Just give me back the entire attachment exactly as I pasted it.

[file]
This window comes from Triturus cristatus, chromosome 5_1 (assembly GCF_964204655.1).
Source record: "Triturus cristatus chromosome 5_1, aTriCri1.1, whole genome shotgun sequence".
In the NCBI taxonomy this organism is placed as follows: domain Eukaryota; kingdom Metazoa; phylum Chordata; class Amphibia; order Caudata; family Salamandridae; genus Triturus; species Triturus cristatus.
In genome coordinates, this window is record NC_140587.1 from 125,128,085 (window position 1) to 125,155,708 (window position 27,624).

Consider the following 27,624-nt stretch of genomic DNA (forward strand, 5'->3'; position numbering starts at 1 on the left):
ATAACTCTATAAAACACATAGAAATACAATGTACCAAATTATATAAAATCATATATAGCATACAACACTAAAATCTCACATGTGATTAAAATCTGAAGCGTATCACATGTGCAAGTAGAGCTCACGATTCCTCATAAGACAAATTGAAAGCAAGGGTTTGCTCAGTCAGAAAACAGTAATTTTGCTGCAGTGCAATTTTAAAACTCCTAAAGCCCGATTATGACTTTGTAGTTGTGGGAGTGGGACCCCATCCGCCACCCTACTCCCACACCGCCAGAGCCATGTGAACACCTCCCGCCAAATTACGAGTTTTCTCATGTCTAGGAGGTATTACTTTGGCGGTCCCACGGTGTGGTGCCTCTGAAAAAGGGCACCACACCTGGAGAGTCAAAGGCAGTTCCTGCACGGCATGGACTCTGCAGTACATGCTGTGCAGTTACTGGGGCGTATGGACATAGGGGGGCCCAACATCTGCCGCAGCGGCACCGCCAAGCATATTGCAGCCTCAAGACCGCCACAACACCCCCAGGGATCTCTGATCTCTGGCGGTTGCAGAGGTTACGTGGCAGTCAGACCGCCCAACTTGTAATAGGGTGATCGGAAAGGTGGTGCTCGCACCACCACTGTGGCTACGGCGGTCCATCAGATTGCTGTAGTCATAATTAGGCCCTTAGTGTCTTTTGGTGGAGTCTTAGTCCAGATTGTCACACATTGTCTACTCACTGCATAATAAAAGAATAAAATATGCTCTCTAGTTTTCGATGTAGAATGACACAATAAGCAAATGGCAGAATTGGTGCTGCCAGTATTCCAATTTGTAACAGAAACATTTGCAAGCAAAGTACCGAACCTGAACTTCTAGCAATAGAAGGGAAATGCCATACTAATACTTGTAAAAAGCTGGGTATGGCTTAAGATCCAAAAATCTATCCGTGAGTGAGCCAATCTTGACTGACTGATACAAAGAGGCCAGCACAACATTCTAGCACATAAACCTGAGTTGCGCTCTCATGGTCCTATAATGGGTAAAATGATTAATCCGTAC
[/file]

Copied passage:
This window comes from Triturus cristatus, chromosome 5_1 (assembly GCF_964204655.1).
Source record: "Triturus cristatus chromosome 5_1, aTriCri1.1, whole genome shotgun sequence".
In the NCBI taxonomy this organism is placed as follows: domain Eukaryota; kingdom Metazoa; phylum Chordata; class Amphibia; order Caudata; family Salamandridae; genus Triturus; species Triturus cristatus.
In genome coordinates, this window is record NC_140587.1 from 125,128,085 (window position 1) to 125,155,708 (window position 27,624).

Consider the following 27,624-nt stretch of genomic DNA (forward strand, 5'->3'; position numbering starts at 1 on the left):
ATAACTCTATAAAACACATAGAAATACAATGTACCAAATTATATAAAATCATATATAGCATACAACACTAAAATCTCACATGTGATTAAAATCTGAAGCGTATCACATGTGCAAGTAGAGCTCACGATTCCTCATAAGACAAATTGAAAGCAAGGGTTTGCTCAGTCAGAAAACAGTAATTTTGCTGCAGTGCAATTTTAAAACTCCTAAAGCCCGATTATGACTTTGTAGTTGTGGGAGTGGGACCCCATCCGCCACCCTACTCCCACACCGCCAGAGCCATGTGAACACCTCCCGCCAAATTACGAGTTTTCTCATGTCTAGGAGGTATTACTTTGGCGGTCCCACGGTGTGGTGCCTCTGAAAAAGGGCACCACACCTGGAGAGTCAAAGGCAGTTCCTGCACGGCATGGACTCTGCAGTACATGCTGTGCAGTTACTGGGGCGTATGGACATAGGGGGGCCCAACATCTGCCGCAGCGGCACCGCCAAGCATATTGCAGCCTCAAGACCGCCACAACACCCCCAGGGATCTCTGATCTCTGGCGGTTGCAGAGGTTACGTGGCAGTCAGACCGCCCAACTTGTAATAGGGTGATCGGAAAGGTGGTGCTCGCACCACCACTGTGGCTACGGCGGTCCATCAGATTGCTGTAGTCATAATTAGGCCCTTAGTGTCTTTTGGTGGAGTCTTAGTCCAGATTGTCACACATTGTCTACTCACTGCATAATAAAAGAATAAAATATGCTCTCTAGTTTTCGATGTAGAATGACACAATAAGCAAATGGCAGAATTGGTGCTGCCAGTATTCCAATTTGTAACAGAAACATTTGCAAGCAAAGTACCGAACCTGAACTTCTAGCAATAGAAGGGAAATGCCATACTAATACTTGTAAAAAGCTGGGTATGGCTTAAGATCCAAAAATCTATCCGTGAGTGAGCCAATCTTGACTGACTGATACAAAGAGGCCAGCACAACATTCTAGCACATAAACCTGAGTTGCGCTCTCATGGTCCTATAATGGGTAAAATGATTAATCCGTAC